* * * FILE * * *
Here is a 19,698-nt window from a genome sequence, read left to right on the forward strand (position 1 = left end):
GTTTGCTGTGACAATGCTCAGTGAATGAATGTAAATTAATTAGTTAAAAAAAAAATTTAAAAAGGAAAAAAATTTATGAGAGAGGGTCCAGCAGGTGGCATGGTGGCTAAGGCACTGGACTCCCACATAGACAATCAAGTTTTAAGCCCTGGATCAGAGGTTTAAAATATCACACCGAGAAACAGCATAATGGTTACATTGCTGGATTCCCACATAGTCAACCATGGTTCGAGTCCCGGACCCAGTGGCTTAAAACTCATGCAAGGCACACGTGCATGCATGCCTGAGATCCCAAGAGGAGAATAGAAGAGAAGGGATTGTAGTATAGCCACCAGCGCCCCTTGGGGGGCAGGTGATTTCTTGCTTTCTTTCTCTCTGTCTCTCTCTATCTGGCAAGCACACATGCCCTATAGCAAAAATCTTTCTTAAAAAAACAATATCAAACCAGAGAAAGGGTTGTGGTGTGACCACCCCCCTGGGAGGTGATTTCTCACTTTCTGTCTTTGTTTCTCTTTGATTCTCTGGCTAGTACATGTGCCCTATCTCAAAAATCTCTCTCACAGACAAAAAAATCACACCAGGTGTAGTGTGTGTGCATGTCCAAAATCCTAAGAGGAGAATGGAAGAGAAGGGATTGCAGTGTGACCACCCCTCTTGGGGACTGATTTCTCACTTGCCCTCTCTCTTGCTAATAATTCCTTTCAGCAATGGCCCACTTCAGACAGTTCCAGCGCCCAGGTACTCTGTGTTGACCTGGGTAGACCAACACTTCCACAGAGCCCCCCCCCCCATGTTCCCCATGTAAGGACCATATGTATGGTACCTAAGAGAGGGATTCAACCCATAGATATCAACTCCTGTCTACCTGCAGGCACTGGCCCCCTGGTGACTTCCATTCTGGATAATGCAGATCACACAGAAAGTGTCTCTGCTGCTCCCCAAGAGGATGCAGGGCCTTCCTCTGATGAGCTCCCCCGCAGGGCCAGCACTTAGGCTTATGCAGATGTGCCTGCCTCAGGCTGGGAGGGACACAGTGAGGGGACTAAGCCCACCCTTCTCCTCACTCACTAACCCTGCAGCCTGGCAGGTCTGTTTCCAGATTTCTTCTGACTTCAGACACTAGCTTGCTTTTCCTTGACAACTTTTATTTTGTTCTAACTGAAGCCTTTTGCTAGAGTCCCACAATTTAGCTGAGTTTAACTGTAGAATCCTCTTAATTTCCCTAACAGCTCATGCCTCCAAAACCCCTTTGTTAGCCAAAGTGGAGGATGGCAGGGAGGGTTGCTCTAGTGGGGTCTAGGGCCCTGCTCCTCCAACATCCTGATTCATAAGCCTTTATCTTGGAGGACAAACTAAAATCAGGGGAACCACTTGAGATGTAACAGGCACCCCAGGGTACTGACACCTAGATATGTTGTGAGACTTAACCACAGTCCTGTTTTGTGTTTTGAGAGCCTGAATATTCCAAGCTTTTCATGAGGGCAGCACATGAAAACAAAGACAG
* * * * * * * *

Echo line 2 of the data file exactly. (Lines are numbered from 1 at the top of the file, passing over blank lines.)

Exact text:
GTTTGCTGTGACAATGCTCAGTGAATGAATGTAAATTAATTAGTTAAAAAAAAAATTTAAAAAGGAAAAAAATTTATGAGAGAGGGTCCAGCAGGTGGCATGGTGGCTAAGGCACTGGACTCCCACATAGACAATCAAGTTTTAAGCCCTGGATCAGAGGTTTAAAATATCACACCGAGAAACAGCATAATGGTTACATTGCTGGATTCCCACATAGTCAACCATGGTTCGAGTCCCGGACCCAGTGGCTTAAAACTCATGCAAGGCACACGTGCATGCATGCCTGAGATCCCAAGAGGAGAATAGAAGAGAAGGGATTGTAGTATAGCCACCAGCGCCCCTTGGGGGGCAGGTGATTTCTTGCTTTCTTTCTCTCTGTCTCTCTCTATCTGGCAAGCACACATGCCCTATAGCAAAAATCTTTCTTAAAAAAACAATATCAAACCAGAGAAAGGGTTGTGGTGTGACCACCCCCCTGGGAGGTGATTTCTCACTTTCTGTCTTTGTTTCTCTTTGATTCTCTGGCTAGTACATGTGCCCTATCTCAAAAATCTCTCTCACAGACAAAAAAATCACACCAGGTGTAGTGTGTGTGCATGTCCAAAATCCTAAGAGGAGAATGGAAGAGAAGGGATTGCAGTGTGACCACCCCTCTTGGGGACTGATTTCTCACTTGCCCTCTCTCTTGCTAATAATTCCTTTCAGCAATGGCCCACTTCAGACAGTTCCAGCGCCCAGGTACTCTGTGTTGACCTGGGTAGACCAACACTTCCACAGAGCCCCCCCCCCCATGTTCCCCATGTAAGGACCATATGTATGGTACCTAAGAGAGGGATTCAACCCATAGATATCAACTCCTGTCTACCTGCAGGCACTGGCCCCCTGGTGACTTCCATTCTGGATAATGCAGATCACACAGAAAGTGTCTCTGCTGCTCCCCAAGAGGATGCAGGGCCTTCCTCTGATGAGCTCCCCCGCAGGGCCAGCACTTAGGCTTATGCAGATGTGCCTGCCTCAGGCTGGGAGGGACACAGTGAGGGGACTAAGCCCACCCTTCTCCTCACTCACTAACCCTGCAGCCTGGCAGGTCTGTTTCCAGATTTCTTCTGACTTCAGACACTAGCTTGCTTTTCCTTGACAACTTTTATTTTGTTCTAACTGAAGCCTTTTGCTAGAGTCCCACAATTTAGCTGAGTTTAACTGTAGAATCCTCTTAATTTCCCTAACAGCTCATGCCTCCAAAACCCCTTTGTTAGCCAAAGTGGAGGATGGCAGGGAGGGTTGCTCTAGTGGGGTCTAGGGCCCTGCTCCTCCAACATCCTGATTCATAAGCCTTTATCTTGGAGGACAAACTAAAATCAGGGGAACCACTTGAGATGTAACAGGCACCCCAGGGTACTGACACCTAGATATGTTGTGAGACTTAACCACAGTCCTGTTTTGTGTTTTGAGAGCCTGAATATTCCAAGCTTTTCATGAGGGCAGCACATGAAAACAAAGACAG